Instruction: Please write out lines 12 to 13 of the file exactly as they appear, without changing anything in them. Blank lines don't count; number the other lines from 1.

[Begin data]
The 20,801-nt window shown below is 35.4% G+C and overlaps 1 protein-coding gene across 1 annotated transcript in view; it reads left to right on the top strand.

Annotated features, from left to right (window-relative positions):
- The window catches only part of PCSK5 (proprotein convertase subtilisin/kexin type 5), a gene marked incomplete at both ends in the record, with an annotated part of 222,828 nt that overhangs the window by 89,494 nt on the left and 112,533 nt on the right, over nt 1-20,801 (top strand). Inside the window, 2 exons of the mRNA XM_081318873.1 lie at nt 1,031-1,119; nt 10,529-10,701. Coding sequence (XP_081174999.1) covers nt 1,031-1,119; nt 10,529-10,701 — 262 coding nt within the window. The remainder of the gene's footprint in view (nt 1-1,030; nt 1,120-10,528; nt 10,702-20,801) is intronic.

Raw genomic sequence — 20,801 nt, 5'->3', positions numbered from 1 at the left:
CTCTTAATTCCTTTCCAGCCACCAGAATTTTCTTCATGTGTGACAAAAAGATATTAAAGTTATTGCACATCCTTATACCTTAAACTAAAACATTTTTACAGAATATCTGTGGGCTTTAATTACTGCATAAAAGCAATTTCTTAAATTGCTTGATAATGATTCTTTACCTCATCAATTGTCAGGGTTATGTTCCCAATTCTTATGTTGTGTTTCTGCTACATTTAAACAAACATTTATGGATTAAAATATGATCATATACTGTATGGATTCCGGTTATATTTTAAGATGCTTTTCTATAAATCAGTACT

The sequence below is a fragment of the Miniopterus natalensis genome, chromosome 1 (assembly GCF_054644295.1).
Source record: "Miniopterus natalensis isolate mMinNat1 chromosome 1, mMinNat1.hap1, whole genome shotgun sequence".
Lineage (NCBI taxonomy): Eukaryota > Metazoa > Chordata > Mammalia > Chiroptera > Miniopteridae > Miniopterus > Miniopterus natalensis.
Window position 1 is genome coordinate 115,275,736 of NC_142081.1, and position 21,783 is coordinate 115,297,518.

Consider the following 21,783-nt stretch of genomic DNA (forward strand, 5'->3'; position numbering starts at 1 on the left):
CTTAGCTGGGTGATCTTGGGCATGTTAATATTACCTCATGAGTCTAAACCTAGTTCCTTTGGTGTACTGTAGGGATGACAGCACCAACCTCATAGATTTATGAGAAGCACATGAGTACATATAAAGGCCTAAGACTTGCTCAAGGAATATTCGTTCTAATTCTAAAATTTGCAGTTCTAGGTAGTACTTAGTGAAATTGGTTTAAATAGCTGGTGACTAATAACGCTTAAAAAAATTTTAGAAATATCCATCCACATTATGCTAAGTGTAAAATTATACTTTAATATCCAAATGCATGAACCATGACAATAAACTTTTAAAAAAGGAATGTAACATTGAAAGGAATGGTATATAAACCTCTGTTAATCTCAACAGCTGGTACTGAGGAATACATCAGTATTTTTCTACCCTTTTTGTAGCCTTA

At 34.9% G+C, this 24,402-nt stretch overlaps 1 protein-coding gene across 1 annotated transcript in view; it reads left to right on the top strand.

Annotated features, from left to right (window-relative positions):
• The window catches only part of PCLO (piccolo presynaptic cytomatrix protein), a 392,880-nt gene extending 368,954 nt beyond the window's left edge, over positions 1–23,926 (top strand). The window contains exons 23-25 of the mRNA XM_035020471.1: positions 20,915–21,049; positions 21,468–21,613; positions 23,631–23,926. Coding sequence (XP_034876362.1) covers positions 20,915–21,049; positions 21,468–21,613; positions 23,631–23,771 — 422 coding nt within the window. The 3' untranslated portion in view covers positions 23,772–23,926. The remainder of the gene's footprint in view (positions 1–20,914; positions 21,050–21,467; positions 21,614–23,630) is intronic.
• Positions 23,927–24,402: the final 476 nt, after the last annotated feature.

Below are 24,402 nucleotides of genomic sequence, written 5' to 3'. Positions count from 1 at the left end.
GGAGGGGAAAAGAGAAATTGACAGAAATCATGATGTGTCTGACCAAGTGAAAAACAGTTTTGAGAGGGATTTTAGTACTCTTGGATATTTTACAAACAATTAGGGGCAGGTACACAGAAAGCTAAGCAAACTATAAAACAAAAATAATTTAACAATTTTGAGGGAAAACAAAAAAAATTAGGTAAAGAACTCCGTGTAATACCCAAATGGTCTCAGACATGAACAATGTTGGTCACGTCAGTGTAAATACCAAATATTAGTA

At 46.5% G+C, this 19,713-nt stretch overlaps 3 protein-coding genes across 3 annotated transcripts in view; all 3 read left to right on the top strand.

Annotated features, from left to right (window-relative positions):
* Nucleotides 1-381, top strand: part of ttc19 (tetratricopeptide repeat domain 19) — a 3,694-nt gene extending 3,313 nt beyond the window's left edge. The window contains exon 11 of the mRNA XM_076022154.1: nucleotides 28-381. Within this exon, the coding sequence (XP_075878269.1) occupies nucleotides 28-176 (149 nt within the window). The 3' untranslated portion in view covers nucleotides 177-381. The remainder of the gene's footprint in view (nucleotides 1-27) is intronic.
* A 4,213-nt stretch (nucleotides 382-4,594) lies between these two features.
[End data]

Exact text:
At 34.9% G+C, this 24,402-nt stretch overlaps 1 protein-coding gene across 1 annotated transcript in view; it reads left to right on the top strand.

Annotated features, from left to right (window-relative positions):